Ford CEO: Red Bull F1 partnership will highlight our EV technology
It was a huge day in the world of Formula 1 racing with the return of an iconic brand.
On the day the world champion Red Bull F1 team debuted its new “livery,” or car design, in New York City, came the surprise announcement that Ford (F) would join the team as a powertrain partner.
The new partnership will see Ford officially joining the team in 2026, when new engine regulations go into effect. The new hybrid engine “formula,” or rules, allow new electric motors and battery technology along with the use of e-fuels.
For Ford, a brand which is still the 3rd-winningest engine maker in F1 despite leaving the sport in 2004 (when its sold the Jaguar F1 team to Red Bull coincidentally), a return to top flight motorsports with a focus on hybrid tech makes a lot of sense.
“This is a technology transfer that's very specific. We will help them with their software for the battery control and the battery chemistry. We're investing a lot in EVs and we're gonna have 2 million EVs on the road in ‘26 - so we know a lot about EV batteries,” Ford CEO Jim Farley said in an interview with Yahoo Finance on the Red Bull partnership.
“On the other hand, we can learn a lot from them about telemetry, but especially about aero; aero is becoming the most important thing in vehicle design now and ... the best aerodynamics of the world are at Red Bull. So it's a great exchange technology.”
Formula 1 is a huge, global phenomenon with weekly audiences ranging in the hundred of millions across the globe. But it's not just the marketing and exposure Ford desires. It’s also the technology transfer and insights gained at the highest end of motorsports that trickles down to road cars.
Farley said improving aerodynamics on EVs is critically important, where a more slippery design could add 75 miles of range to a vehicle like the F-150 Lightning. And Red Bull chief aerodynamicist Adrian Newey is known as the best in the business when it comes to car design.
And with F1’s new rules targeting higher hybrid performance in the future, it made sense for Ford to take the leap.
The transformation to EVs for Ford, which has been quicker than some of its rivals like GM and Toyota, hasn’t come without its hiccups. A weak Q4 earnings report highlights some of the difficulties Ford is facing at the moment, mainly with costs and parts supply, but Farley says give the automaker some time to set things right.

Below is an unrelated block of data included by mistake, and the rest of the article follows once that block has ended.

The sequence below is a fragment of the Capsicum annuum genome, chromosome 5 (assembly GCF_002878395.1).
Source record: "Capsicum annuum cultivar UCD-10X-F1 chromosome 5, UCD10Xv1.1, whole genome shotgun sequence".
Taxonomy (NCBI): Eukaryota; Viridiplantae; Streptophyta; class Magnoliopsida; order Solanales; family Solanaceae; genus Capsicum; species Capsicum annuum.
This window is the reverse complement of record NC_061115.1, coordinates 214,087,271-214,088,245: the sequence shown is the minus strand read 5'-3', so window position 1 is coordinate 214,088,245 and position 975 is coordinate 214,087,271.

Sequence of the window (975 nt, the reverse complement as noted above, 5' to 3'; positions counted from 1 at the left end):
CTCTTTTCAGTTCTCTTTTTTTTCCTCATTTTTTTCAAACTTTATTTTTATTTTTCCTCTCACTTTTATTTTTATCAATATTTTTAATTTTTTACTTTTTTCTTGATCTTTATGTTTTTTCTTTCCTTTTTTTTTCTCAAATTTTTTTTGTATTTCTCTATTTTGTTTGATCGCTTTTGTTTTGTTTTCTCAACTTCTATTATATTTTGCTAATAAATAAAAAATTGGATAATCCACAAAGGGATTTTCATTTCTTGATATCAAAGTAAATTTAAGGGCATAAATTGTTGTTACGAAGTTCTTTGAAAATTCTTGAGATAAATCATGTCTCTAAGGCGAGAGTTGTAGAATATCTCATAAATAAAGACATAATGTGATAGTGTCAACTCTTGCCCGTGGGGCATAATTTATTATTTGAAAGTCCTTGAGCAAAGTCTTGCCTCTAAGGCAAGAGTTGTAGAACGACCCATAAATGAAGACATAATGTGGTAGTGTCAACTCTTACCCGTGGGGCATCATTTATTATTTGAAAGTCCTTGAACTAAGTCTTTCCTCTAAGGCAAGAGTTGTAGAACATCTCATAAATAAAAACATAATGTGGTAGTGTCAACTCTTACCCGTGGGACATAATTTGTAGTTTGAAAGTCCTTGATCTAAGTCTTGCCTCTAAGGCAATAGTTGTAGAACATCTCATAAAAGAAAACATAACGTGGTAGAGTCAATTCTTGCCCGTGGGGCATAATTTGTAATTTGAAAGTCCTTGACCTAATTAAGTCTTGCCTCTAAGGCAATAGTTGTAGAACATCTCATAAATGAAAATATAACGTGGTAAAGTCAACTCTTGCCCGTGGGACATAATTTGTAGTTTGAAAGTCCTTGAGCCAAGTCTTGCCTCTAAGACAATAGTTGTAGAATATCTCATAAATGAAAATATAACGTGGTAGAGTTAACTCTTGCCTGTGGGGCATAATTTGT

“Be patient with Ford; we are under double transformation,” Farley said. “Some things are going really fast, we're now number two in EVs, the Lightning is sold out for like another year.”
On the other hand, while Farley is surprised at the speed of the transformation, there have been issues in the purchasing supply chain, and higher costs associated with manufacturing and engineering. Farley says they need to bring their costs down, and do better to execute. “We just have to get a lot of costs out,” he says.
Which brings us back to F1. Ford didn’t want to buy a team like other manufacturers have done (and GM might do in the future). A partnership with an existing, winning team like Red Bull made sense both strategically and financially, for a company like Ford that wants to maximize every dollar.
“We didn't want to spend, you know, hundreds of millions of dollars a year going back to Formula One,” Farley, who is an experienced racer himself, said regarding Ford’s motorsports gameplan. “Formula One, Nascar, these are really important circuit [formats] for us, but Formula One is something new, and we really want to tie it to our EV technology.”
Pras Subramanian is a reporter for Yahoo Finance. You can follow him on Twitter and on Instagram.
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